“Atlantic Area visits Coast Guard World War II heroes in Belgium” –LANTAREA News Release

Coast Guard manned Destroyer Escort USS Menges, victim of a German Acoustic Homing Torpedo, May, 1944

Just passing this along.

Atlantic Area visits Coast Guard World War II heroes in Belgium

Walking the field Touring Ardennes Cemetery and viewing the European campaign Rendering honors at Ardennes AS Elaman 

Editors’ Note: To view more or download high-resolution imagery, click on the photos above.

NEUPRé, Belgium — Vice Adm. Kevin Lunday, commander of U.S. Coast Guard Atlantic Area, and Command Master Chief Jeremy DeMello, also of Atlantic Area, with Capt. Gretchen Bailey, the new commanding officer of U.S. Coast Guard Activities Europe, visited the Ardennes American Cemetery in Belgium on Monday.

Lunday and DeMello were in Europe to oversee the transfer of command of Activities Europe from Capt. Ryan Manning to Bailey.

“Command Master Chief DeMello and I were joined by Capt. Gretchen Bailey, the new commanding officer of Activities Europe, as we rendered honors at the gravesite of Seaman Apprentice Woodrow Elaman, U.S. Coast Guard at Ardennes American Cemetery in Belgium,” said Lunday. “Our Coast Guard men and women have proudly served our Nation in every war and conflict since the creation of these United States. Woodrow Elaman was from Tennessee and joined the Service in Kentucky. Even far from home all these years later, the history of his heroic sacrifice inspires us. As we visited his final resting place, we will always remember his sacrifice as part of our history and ethos.”

On May 3, 1944, the USS Menges (DE-320), an Edsall-class destroyer, was just over 15 miles astern of a convoy chasing a radar contact when it was hit at 0118 hours by a G7es acoustic torpedo from U-371. The explosion was so violent it destroyed the aft third of the ship, killing 31 men and wounding 25.

Elaman was the most junior casualty of the torpedo attack. He arrived at the Ardennes Cemetery after his death for identification. Due to the efforts of the cemetery’s identification team, his family and friends back home were given the gift of knowing where their loved one rested–a small but meaningful solace that so many others in the war never had. We thank the American Battle Monuments Commission for hosting us and their work in looking after our heroes and returning them home when appropriate.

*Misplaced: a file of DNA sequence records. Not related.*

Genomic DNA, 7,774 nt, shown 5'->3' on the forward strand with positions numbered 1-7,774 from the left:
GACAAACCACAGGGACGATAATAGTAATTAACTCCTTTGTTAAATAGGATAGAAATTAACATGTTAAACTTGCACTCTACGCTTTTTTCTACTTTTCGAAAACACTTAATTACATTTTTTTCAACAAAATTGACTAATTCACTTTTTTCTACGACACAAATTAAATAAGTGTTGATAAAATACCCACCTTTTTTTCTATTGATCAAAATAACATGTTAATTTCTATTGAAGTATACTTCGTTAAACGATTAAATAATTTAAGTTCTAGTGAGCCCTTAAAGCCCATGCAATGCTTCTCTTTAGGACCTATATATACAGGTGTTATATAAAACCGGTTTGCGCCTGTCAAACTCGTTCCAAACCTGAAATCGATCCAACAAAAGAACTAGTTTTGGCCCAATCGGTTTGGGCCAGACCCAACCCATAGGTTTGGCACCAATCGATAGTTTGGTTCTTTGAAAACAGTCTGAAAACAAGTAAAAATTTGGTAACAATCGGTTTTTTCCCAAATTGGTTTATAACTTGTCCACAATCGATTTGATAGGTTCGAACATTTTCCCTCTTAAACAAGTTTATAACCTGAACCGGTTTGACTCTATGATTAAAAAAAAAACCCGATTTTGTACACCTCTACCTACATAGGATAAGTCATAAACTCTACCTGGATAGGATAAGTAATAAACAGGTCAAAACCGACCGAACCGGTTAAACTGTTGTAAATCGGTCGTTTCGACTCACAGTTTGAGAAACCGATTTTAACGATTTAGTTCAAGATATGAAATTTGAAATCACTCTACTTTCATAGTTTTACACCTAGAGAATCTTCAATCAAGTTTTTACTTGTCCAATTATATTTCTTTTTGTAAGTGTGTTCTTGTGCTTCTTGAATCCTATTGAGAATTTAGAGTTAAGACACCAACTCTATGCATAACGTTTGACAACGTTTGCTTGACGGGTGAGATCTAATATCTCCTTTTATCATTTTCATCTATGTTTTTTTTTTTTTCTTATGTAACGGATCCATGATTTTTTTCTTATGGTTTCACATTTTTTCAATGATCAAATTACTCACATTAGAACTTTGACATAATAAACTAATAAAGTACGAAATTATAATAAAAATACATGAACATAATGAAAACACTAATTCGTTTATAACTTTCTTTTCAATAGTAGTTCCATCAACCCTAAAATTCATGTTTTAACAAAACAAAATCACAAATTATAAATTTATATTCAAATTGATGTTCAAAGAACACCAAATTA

Although nearly eight decades have passed since Woodrow Elaman lost his life in service in the Mediterranean, his shipmates have not forgotten him. U.S. Coast Guard Activities Europe members, based in the Netherlands, frequently visit. Created to help re-establish merchant shipping in Europe at the end of the Second World War, Activities Europe conducts vessel inspections, incident investigations, and international port security engagements in Europe, Africa, and the Middle East.

On the heels of the 78th anniversary of D-Day and the Normandy landings, June 6, it is humbling to pay our respects to the legacy of our members and their sacrifices. These actions are a legacy that lives on in our adaptability and resilience. We delivered mission excellence on D-Day as Coast Guardsmen alongside our sister services, planning the invasion, crewing the assault transport ships, and driving the LSTs seen famously in photos from Omaha Beach.

The American Battle Monuments Commission is an independent agency of the United States government that administers, operates, and maintains permanent U.S. military cemeteries, memorials, and monuments primarily outside the United States.

U.S. Coast Guard Atlantic Area and its units conduct operations around the globe, emphasizing the region from the Rocky Mountains to the Middle East. The Area is responsible for deploying U.S. Coast Guard forces to protect the homeland and mariners, supporting surge operations in crisis, building enduring relationships with regional partners, synchronizing efforts, and augmenting combatant commanders.

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